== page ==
The receiver includes at least one correlator for processing the direct sequence spread spectrum signal. A specific correlator is shown in FIG. 2. A sampler is adapted to generate digital samples of the signal. A pseudo-noise code generator generates a second pseudo-noise code replicating the first pseudo-noise code. A first multiplier is coupled to the pseudo-noise code generator and coupled to the sampler to generate a first output representing a first correlation of the sampled signal and the second pseudo-noise code. A second multiplier is coupled to the pseudo-noise code generator through a time delay equivalent to one chip period, and coupled to the sampler to generate a second output, the second output representing a second correlation of the sampled signal and the second pseudo-noise code delayed by one chip period. A first integrator is coupled to the output of the first multiplier for integrating the output from the first multiplier to generate at an output a first correlated signal energy value representing signal energy of the first correlation. A second integrator is coupled to the output of the second multiplier for integrating the output from the second correlator to generate at an output a second correlated signal energy value representing signal energy of the second correlation. A combiner is coupled to the outputs of the first and second integrators for combining first and second correlated signal energy values to generate the combined value of correlated signal energy from the first and second integrators. A synchronizer is coupled to the combiner for time synchronizing the second pseudo-noise code to the first pseudo-noise code to maximize the value of correlated signal energy, thereby time locking the first pseudo-noise code and the second pseudo-noise code.

The correlator uses the following method. Digital samples are made of the signal. A second pseudo-noise code replicates the first pseudo-noise code. A first correlation is made of the sampled signal and the second pseudo-noise code. A second correlation is made of the sampled signal and the second pseudo-noise code delayed by one chip period. A first correlated signal energy value represents the signal energy of the first correlation. A second correlated signal energy value represents the signal energy of the second correlation. The first and second correlated signal energy values are combined to generate the combined value of correlated signal energy. The second pseudo-noise code is time sychronized to maximize the combined value of correlated signal energy, thereby time locking the first pseudo-noise code and the second pseudo-noise code.

A multipath signal includes a plurality of out of phase signal components, seen in FIG. 1, which result from multipath reception. A sum of phase corrected multipath signal components generates a composite received signal. The transmitter modulator s code repetition period is equal or greater in time to the expected received time span of multipath signal components.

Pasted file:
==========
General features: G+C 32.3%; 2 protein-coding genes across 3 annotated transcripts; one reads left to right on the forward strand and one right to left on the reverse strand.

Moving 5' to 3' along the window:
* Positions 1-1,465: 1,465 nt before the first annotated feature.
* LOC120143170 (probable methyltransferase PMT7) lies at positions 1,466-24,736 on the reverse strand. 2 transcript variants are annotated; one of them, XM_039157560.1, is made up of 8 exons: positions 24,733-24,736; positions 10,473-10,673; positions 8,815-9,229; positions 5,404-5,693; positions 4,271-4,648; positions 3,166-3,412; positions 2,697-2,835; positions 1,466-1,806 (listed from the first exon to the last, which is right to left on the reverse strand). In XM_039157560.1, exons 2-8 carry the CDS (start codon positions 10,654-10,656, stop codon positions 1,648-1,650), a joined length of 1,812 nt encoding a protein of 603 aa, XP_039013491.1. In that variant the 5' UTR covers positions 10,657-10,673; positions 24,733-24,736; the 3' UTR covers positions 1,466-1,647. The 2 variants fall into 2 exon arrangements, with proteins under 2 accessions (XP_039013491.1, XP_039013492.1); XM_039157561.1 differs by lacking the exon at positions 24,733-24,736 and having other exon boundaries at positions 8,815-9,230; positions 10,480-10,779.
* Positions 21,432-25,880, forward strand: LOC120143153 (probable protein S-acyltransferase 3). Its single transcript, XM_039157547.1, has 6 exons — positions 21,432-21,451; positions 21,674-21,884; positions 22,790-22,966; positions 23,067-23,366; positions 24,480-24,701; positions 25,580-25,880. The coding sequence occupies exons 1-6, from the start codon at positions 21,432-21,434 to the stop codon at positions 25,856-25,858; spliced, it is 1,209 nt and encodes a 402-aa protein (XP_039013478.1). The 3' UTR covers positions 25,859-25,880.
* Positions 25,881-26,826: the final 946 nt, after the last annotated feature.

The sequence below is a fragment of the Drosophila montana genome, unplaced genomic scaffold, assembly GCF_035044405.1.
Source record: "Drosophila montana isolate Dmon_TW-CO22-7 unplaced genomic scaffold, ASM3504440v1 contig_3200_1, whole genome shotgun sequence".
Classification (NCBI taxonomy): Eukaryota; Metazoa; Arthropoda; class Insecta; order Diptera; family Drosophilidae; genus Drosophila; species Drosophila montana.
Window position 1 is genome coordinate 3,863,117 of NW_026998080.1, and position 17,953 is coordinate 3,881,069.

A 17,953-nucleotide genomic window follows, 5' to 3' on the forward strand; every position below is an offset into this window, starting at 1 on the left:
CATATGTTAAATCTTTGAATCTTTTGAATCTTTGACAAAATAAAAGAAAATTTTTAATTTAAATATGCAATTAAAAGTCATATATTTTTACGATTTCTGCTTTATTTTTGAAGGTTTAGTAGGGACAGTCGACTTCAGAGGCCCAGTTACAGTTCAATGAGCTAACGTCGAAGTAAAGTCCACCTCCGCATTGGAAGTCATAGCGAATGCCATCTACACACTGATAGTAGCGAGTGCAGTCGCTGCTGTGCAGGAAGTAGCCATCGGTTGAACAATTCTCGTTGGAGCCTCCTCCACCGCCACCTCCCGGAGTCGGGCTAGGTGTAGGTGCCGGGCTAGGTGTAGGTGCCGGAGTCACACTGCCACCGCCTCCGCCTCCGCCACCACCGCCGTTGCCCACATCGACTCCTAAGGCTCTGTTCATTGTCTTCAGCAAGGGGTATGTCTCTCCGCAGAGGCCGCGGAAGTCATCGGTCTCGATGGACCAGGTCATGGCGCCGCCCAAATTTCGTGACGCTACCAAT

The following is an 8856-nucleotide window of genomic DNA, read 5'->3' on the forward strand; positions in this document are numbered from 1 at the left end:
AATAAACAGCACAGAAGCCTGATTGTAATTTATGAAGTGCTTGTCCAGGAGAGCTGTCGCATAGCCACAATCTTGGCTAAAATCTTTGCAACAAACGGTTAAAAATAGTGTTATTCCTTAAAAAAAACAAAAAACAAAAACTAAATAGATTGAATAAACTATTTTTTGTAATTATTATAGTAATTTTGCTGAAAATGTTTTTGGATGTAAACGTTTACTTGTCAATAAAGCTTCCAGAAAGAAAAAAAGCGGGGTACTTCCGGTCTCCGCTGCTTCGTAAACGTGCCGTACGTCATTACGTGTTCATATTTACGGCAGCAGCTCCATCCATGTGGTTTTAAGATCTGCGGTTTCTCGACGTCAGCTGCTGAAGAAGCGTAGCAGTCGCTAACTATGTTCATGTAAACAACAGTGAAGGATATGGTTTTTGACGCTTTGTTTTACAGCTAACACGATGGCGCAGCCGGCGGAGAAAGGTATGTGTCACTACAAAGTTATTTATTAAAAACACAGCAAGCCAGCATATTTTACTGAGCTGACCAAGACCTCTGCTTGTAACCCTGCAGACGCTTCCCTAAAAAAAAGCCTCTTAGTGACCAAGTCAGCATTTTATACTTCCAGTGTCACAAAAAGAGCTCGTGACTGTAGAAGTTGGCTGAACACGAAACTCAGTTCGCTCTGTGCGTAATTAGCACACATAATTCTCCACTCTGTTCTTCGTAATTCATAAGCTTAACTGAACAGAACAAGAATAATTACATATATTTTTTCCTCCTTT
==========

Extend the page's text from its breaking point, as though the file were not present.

The receiver, seen in FIG. 3, is adapted to receive multipath signal components, and includes a plurality of correlators. A pseudo-noise code generator generates a the pseudo-noise code with chip rate and code repetition period equal to that of the modulator.

A corresponding time delayer is coupled between each correlator and the pseudo-noise code generator, providing time increments of a time offset, each time increment being equal to a chip duration or less, providing a total time offset equal to the code repetition period allowing correlation with all received signal components.

A computer is programmed to cause said receiver to test all of the time increments for detecting the presence of a first signal component of predefined signal strength and assigning a correlator to said first signal component for synchronizing the receiver. The computer is programmed to cause the receiver to continue searching for and recording the strength of the signal component at each timing increment. The computer is also programmed for analyzing the recorded signal strengths and selecting those that would optimize a composite received signal. The computer assigns the remaining correlators to the selected signal components.

A phase correcting device at the output of each of the correlators adjusts for differences in the carrier phase of each signal component and a signal combiner sums the phase corrected signal components to generate a composite received signal.

A correlator is adapted to periodically scan the received signal components to identify high energy signal components and reassign correlators in response to changing signal conditions.

The time delayer may be a tapped delay line. A tap selector selects the time delay from the pseudo-noise code generator to a corresponding correlator, which is assigned to a corresponding signal component.

The method provides a plurality of correlators. The period of expected time uncertainty is scanned to identify the highest energy signal components. Each correlator is assigned to process one of the highest energy signal components. Each of the correlator outputs is pase corrected to compensate for carrier phase differences. The correlator outputs are coherently combined to provide a data output.

The actual transmitted carrier frequency consists of an expected carrier frequency and a carrier frequency error.

FIG. 4 shows a carrier frequency corrector within the receiver. A local frequency source generates a local frequency approximately equal to equal to the expected carrier frequency. A demodulator provides complex demodulated received signals stripped of the pseudo-noise code and mixed with the local frequency source. Each of the demodulated signals consists of in-phase signal components and quadrature signal components and the carrier frequency error. A sampler is coupled to the demodulator and converts the demodulated signal components to digital samples. A digital signal processor is coupled to the sampler multiplies each signal component sample by stored digitized samples of a plurality of closely spaced sinusoidal tones to generate a product corresponding to each tone. The processor squares each product and compares the squared products to determine which tone provides the maximum value. That tone corresponds to the carrier frequency error. An adjuster between the digital signal processor and the local frequency source adjusts the local frequency source to compensate for the carrier frequency error for generating a local frequency equal to the received carrier frequency.